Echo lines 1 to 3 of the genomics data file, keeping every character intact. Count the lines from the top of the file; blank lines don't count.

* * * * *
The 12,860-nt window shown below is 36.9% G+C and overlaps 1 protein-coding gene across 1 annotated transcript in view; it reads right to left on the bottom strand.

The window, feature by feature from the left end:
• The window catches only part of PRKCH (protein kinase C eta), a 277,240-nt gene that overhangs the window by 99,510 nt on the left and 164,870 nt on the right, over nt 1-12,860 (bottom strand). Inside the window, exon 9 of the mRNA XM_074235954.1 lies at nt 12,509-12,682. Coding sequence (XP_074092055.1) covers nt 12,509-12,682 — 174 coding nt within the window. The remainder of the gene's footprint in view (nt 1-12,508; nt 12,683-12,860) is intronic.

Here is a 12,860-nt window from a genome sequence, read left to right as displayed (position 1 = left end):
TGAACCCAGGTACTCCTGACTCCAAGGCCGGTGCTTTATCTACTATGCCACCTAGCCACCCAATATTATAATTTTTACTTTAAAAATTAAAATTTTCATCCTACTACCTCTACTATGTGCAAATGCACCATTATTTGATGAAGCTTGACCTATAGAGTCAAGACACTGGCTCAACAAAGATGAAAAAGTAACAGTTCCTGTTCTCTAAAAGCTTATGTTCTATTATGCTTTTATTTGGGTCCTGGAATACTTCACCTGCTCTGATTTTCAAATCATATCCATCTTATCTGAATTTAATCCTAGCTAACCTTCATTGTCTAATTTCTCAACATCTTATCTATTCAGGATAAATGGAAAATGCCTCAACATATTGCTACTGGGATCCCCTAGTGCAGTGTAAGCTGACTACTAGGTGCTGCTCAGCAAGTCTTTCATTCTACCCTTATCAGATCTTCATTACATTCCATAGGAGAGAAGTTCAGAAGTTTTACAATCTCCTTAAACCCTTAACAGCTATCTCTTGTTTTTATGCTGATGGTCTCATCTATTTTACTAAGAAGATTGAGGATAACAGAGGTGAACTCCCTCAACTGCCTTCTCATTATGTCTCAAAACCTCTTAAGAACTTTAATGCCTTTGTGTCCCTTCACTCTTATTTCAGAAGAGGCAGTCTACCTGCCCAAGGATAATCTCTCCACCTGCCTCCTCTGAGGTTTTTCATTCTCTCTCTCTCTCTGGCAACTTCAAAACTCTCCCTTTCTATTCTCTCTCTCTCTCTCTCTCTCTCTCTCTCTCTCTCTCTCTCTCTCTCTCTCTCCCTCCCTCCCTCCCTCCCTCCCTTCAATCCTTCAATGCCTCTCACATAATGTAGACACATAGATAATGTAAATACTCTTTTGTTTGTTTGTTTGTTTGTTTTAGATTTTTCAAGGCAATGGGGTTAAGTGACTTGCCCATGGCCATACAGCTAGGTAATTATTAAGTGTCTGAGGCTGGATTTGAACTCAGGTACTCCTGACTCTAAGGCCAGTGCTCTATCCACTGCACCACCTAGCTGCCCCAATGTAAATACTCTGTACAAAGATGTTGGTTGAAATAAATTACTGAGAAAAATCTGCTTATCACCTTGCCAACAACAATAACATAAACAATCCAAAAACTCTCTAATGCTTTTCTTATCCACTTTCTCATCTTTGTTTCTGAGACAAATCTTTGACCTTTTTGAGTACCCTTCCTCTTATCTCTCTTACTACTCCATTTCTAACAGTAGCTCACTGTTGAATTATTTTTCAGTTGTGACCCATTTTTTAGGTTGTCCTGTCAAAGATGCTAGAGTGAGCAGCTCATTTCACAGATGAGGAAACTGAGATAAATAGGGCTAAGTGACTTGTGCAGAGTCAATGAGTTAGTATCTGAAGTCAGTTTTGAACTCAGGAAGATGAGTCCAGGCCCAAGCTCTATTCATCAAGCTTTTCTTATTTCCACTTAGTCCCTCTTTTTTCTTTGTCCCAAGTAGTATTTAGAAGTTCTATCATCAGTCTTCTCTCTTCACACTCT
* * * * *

The 12,860-nt window shown below is 36.9% G+C and overlaps 1 protein-coding gene across 1 annotated transcript in view; it reads right to left on the bottom strand.

The window, feature by feature from the left end:
• The window catches only part of PRKCH (protein kinase C eta), a 277,240-nt gene that overhangs the window by 99,510 nt on the left and 164,870 nt on the right, over nt 1-12,860 (bottom strand). Inside the window, exon 9 of the mRNA XM_074235954.1 lies at nt 12,509-12,682. Coding sequence (XP_074092055.1) covers nt 12,509-12,682 — 174 coding nt within the window. The remainder of the gene's footprint in view (nt 1-12,508; nt 12,683-12,860) is intronic.